Some bakeries or cafés also offer dadelbollar or rawbollar/råbollar (date or raw balls), a vegan alternative made from dried dates and nuts blended together with cocoa powder.

Chocolate ball day (chokladbollens dag) falls on May 11th.

Photo: Magnus Carlsson/


The lime-green prinsesstårta or ‘princess cake’ may look like a modern invention with it’s brightly-coloured marzipan covering, but it has been around since the beginning of the 1900s, and is named after three Swedish princesses, Margareta, Märta and Astrid, who were supposedly especially fond of the cake.

The cake consists of a sponge bottom spread with jam, crème pâtissière and a dome of whipped cream, covered in green marzipan and some sort of decoration, often a marzipan rose.

Prinsesstårtor can also be served in individual portions, small slices of a log which are then referred to as a prinsessbakelse.

Although the cakes are popular all year round, in the Swedish region of Småland, prinsesstårta is eaten on the first Thursday in March, due to this being the unofficial national day of the Småland region (as the phrase första torsdagen i mars is pronounced fössta tossdan i mass in the Småland dialect).

Since 2004, the Association of Swedish Bakers and Confectioners has designated the last week of September as prinsesstårtans vecka (Princess cake day).

Photo: Sinikka Halme, Creative Commons BY-SA 4.0.


Belonging to the more traditional cakes, a Budapestbakelse or “Budapest slice” is a type of rulltårta or “roll cake” similar to a Swiss roll, consisting of a light and crispy cake made from whipped egg whites, sugar and hazelnut, filled with whipped cream and fruit, often chopped conserved peaches, nectarines or mandarines, and rolled into a log.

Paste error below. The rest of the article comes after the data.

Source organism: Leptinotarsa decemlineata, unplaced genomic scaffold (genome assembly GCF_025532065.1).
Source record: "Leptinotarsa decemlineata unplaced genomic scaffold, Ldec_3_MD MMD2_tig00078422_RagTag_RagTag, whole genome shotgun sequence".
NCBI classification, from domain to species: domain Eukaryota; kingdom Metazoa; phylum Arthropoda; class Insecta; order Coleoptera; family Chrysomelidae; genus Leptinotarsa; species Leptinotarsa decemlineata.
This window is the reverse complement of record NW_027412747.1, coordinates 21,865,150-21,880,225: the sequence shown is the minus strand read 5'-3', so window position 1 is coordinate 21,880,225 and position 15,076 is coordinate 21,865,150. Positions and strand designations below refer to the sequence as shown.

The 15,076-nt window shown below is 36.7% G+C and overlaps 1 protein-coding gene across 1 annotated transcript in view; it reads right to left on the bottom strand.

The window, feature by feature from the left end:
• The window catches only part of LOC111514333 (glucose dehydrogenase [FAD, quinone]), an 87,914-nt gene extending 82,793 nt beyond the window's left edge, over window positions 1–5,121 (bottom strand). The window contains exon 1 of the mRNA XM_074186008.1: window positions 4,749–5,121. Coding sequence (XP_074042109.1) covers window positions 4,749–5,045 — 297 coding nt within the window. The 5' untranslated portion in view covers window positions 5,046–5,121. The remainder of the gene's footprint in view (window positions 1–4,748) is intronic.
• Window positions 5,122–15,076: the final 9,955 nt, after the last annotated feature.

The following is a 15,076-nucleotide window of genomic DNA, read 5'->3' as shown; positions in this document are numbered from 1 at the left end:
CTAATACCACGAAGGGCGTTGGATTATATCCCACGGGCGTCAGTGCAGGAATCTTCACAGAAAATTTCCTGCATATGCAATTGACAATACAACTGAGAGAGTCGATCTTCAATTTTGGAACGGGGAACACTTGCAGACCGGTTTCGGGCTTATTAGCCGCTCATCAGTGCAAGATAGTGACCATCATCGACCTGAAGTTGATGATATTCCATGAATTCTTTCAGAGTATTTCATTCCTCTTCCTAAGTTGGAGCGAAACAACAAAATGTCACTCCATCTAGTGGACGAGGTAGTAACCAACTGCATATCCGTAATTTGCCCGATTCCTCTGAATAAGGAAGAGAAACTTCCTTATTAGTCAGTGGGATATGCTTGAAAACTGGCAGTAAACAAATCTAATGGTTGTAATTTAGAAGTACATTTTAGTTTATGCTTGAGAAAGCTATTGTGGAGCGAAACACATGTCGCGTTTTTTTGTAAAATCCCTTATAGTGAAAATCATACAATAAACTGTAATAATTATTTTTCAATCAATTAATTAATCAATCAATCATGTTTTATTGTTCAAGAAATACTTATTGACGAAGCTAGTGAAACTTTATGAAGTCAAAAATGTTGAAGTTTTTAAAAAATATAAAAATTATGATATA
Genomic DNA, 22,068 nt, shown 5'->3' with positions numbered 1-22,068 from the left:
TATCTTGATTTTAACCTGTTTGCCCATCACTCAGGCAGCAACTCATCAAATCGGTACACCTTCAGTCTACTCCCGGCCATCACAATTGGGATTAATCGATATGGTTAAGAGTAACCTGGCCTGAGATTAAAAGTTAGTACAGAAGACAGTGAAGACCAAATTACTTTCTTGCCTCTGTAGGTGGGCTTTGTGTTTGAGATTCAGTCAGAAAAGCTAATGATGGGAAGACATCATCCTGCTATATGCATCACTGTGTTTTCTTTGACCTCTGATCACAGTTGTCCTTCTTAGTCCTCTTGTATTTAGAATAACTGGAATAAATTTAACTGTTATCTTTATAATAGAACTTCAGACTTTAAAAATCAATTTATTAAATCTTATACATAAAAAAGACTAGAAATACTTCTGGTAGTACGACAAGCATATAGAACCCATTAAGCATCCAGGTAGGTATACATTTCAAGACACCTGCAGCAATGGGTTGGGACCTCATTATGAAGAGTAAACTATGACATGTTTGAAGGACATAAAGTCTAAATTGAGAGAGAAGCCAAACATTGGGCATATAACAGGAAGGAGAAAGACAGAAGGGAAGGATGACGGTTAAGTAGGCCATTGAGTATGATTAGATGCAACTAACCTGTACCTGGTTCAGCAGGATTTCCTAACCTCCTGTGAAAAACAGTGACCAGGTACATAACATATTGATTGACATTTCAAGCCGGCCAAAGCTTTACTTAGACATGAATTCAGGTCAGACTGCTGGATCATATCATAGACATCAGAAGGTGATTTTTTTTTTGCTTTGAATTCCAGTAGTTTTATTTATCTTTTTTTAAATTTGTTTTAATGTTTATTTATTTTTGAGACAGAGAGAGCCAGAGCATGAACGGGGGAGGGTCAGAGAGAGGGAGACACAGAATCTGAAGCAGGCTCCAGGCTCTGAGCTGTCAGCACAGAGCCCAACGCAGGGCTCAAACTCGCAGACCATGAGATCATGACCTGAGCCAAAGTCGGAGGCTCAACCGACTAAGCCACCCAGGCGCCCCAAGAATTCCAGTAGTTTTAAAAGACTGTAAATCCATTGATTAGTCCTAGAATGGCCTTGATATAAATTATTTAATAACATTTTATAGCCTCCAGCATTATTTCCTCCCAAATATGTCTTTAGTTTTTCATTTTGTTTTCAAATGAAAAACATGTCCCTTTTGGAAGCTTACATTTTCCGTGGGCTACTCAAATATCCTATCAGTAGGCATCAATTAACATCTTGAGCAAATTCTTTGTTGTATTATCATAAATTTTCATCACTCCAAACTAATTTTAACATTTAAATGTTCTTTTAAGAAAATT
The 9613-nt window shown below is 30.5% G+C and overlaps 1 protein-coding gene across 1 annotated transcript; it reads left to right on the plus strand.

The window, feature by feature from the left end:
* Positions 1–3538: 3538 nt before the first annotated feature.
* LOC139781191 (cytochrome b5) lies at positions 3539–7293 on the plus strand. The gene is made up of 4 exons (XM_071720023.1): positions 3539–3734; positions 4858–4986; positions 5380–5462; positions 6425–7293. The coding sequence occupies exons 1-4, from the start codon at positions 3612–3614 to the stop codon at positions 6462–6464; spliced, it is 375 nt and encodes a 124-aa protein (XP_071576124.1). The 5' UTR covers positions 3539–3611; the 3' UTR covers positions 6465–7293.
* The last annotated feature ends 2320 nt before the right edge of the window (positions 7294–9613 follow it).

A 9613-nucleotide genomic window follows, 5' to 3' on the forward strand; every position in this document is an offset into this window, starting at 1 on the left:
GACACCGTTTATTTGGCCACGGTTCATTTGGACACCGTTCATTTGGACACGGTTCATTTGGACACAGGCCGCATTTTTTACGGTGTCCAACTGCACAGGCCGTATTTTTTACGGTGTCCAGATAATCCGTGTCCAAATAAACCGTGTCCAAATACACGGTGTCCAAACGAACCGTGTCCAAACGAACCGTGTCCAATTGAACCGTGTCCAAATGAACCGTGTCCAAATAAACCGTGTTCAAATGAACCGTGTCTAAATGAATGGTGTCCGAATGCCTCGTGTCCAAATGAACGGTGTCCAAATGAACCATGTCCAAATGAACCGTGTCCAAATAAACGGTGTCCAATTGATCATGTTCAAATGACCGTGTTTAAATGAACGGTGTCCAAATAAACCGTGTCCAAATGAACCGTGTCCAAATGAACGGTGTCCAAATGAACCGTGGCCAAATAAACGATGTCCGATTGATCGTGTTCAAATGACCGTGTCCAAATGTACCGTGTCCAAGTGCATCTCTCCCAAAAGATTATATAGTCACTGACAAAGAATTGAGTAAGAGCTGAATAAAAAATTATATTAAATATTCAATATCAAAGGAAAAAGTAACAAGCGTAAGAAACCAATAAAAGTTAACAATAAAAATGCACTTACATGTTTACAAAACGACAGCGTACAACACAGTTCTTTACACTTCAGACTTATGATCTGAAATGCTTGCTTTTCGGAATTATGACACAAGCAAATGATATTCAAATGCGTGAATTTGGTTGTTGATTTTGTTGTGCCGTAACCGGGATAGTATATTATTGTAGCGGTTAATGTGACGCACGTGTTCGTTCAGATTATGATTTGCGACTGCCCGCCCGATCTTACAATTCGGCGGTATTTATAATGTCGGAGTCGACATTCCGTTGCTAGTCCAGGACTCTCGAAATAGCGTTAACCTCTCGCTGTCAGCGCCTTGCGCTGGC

The log is then sliced into individual portions and drizzled with chocolate, then often topped with whipped cream and a slice of fruit. 

Despite its name, the Budapest slice has nothing to do with the city of Budapest – it was supposedly invented by baker Ingvar Strid in 1926 and received the name due to Strid’s love for the Hungarian capital.

Of course, the Budapestbakelse also has its own day – May 1st.

Kanelbullar (left), chokladbollar (centre) and biskvier (right). Photo: Tuukka Ervasti/


Another smaller cake, a biskvi (pronounced like the French biscuit), consists of an almond biscuit base, covered in buttercream (usually chocolate flavoured), and dark chocolate.

Different variants of biskvier exist, such as a Sarah Bernhardt, named after the French actress of the same name, which has chocolate truffle instead of buttercream.

You might also spot biskvier with white chocolate, often with a hallon (raspberry) or citron (lemon) filling, or even saffransbiskvier around Christmastime.

Chokladbiskviens dag is celebrated on November 11th.